For those who believe good things come to those who wait, Ford Motor Co. finally, belatedly, took the wraps off the American version of its Fiesta subcompact at this month’s L.A. Auto Show.
The annual event underscored what one industry executive described as “the right-sizing” of the American market, as U.S. motorists begin to switch from big, gas-guzzling trucks to smaller, more fuel-stingy passenger cars and crossover vehicles.
For Ford and its U.S. rivals General Motors and Chrysler, that increasingly means making more use of platforms originally developed for the European market.
Ford has long survived on truck offerings such as the full-sized F-Series pickup and Explorer sport-utility vehicle and has devoted only limited attention to the small end of the market. IN part that is because in the past it would cost as much as $1 billion to add a small car like the Fiesta to the line-up, while profits from such a model were unlikely.
So Ford and its cross-town rivals generally have avoided the small car segment or have introduced products developed on the cheap. Those stripped-down econoboxes have, for the most part, failed to generate much demand, allowing Japanese and Korean entries to dominate the market.
“We’re trying to change the mind-set with this car,” said Moray Callum, chief designer for Ford’s North American automotive operations. With Fiesta, he said, Ford is moving away from the classic U.S. econocar, instead offering a competitively priced sedan/hatchback combo delivering a surprising level of content and decidedly up-market design.
To pull that off, said Ford President Mark Fields, "We really (had) to bring the global strengths we have as a company."
In the case of Fiesta, that meant starting out with a small car platform developed by longtime Japanese affiliate Mazda Motor Co., and shared with the Mazda2 subcompact.
That platform underwent significant engineering and design modifications in Europe before its launch on the Continent nearly two years ago. Even more tweaking was needed to meet U.S. safety and emissions standards, including a revised interior and American-style bumpers.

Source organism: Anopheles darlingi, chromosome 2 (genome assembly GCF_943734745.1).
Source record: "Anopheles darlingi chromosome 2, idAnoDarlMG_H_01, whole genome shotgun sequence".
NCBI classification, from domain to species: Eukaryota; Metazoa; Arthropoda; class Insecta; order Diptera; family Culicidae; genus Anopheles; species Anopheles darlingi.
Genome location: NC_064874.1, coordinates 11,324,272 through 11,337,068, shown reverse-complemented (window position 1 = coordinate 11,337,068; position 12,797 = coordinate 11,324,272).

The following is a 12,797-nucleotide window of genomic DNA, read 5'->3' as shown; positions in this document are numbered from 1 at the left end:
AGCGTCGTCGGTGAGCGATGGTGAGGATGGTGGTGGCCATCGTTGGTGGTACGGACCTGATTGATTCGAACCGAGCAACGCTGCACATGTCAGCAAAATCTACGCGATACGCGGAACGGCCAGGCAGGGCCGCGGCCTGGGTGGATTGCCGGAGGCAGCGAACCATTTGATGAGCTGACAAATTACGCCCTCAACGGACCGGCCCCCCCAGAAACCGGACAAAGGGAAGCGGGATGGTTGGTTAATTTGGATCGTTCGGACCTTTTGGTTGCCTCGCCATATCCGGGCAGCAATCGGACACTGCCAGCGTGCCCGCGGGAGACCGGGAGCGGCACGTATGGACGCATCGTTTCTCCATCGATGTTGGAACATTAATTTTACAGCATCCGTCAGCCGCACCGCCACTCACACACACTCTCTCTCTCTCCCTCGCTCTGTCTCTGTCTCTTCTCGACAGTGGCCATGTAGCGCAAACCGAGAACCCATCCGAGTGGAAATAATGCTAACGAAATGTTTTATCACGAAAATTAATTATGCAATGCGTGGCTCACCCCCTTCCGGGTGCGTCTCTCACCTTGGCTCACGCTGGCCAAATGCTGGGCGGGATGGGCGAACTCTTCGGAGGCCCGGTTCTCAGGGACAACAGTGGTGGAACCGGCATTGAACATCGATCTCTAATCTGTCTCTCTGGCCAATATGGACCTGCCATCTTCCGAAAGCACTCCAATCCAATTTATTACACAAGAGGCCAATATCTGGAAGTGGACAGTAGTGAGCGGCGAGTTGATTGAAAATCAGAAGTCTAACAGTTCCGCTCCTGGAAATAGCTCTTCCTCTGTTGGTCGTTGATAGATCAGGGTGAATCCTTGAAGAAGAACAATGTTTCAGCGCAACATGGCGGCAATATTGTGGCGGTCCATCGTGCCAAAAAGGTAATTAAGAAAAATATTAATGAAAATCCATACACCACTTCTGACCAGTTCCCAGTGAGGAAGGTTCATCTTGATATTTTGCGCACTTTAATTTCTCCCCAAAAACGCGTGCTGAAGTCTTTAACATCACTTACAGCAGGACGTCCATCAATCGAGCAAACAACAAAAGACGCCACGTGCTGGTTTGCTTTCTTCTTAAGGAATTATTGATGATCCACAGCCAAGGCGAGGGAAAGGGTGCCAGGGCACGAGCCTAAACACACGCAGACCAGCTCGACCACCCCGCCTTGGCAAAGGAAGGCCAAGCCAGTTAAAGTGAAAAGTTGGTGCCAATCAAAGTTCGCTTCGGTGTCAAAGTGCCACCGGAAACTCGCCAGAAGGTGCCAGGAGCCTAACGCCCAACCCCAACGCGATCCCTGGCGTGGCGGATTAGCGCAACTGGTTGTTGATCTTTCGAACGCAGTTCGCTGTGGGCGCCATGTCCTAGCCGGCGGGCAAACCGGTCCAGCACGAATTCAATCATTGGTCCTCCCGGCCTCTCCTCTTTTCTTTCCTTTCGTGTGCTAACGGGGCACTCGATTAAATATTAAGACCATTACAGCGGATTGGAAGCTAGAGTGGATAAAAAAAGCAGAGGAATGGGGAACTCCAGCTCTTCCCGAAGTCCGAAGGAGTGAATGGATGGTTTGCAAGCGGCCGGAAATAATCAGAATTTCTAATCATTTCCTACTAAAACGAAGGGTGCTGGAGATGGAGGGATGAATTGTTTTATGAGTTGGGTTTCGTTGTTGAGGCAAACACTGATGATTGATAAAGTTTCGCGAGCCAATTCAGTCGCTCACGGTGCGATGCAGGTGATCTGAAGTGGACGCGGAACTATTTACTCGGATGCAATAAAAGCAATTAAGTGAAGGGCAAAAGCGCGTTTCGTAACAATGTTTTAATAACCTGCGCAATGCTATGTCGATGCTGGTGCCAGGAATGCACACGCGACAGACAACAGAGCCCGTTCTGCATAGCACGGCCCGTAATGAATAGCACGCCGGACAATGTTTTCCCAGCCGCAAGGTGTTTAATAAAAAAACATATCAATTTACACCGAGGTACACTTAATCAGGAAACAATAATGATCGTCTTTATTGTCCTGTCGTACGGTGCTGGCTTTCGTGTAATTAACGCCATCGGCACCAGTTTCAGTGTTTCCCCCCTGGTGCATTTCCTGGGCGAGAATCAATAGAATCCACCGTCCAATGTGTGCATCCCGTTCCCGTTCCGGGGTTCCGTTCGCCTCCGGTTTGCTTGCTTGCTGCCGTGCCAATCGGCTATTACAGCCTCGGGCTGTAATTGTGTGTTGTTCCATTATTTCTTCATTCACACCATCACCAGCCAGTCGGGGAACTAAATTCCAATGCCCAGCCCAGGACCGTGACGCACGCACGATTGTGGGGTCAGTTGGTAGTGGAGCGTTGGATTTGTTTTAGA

But according to Ford’s global product development chief, Derrick Kuzak, close to 80 percent of the Fiesta, by value, is shared on both sides of the Atlantic. “And that means big savings from improved economies of scale," he said.
Ultimately, Ford hopes to sell more than 600,000 Fiestas worldwide and have 1 million vehicles sharing the same platform, Kuzak said. The savings are so significant they allow the automaker to offer additional features, such as stability control and seven airbags, that would normally have been left off the Fiesta sold in the U.S., where subcompacts carry a much lower price tag than in Europe.
Fiesta is just the beginning of what Ford CEO Alan Mulally has dubbed “One Ford.”
It wasn’t the first European-based product to make a trans-Atlantic migration. That title officially belongs to the Transit Connect van, which went on sale earlier this year.
Nor will Fiesta be the last. The next version of the U.S. Ford Focus will be all but identical to the European model, with subtle changes required for regulatory reasons.
And there’s much more to come, with other models, such as the C-Max “people mover” on tap for the near future.
“By 2012, 80 percent of our products will be based off global platforms," said Ford President Fields. Of course, that’s the proverbial two-way street, as North America will work on models for sale abroad, as well.
Ford's approach to its globalized future is changing because the automaker has sold off a controlling stake in Mazda. By law it can no longer integrate the two companies’ product planning. Mazda will still be working with Ford, said the Japanese maker’s CEO Takashi Yamanouchi, but there will be a greater degree of independence.
“We’ll still share a lot, but in practice, we’ll be more focused on Europe” as a key center of engineering design and excellence, “than on Mazda, in the future,” concurred Ford’s Fields.
Of course, Ford is not the only U.S. automaker going global in its product development strategy. A major reason why the planned sale of Opel to a Canadian-Russian consortium fell through is that parent General Motors felt the European subsidiary would no longer be able to work as a global center of design and engineering.
Opel has been developing a growing number of passenger cars and crossovers for GM North America, including the underlying platform for the latest Chevrolet Malibu, which was named North American Car of the Year in 2008.
Then there’s Chrysler, whose financial struggles have cost it much of its product development capabilities. New parent Fiat intends to make up for that by sharing platforms. CEO Sergio Marchionne announced last month that half of Chrysler’s products, by mid-decade, would be derived from Fiat along with 40 percent of its powertrains.
But as with Ford, things will flow both ways. Going forward, Chrysler will become the global development center for advanced electric propulsion technology for the trans-Atlantic partnership.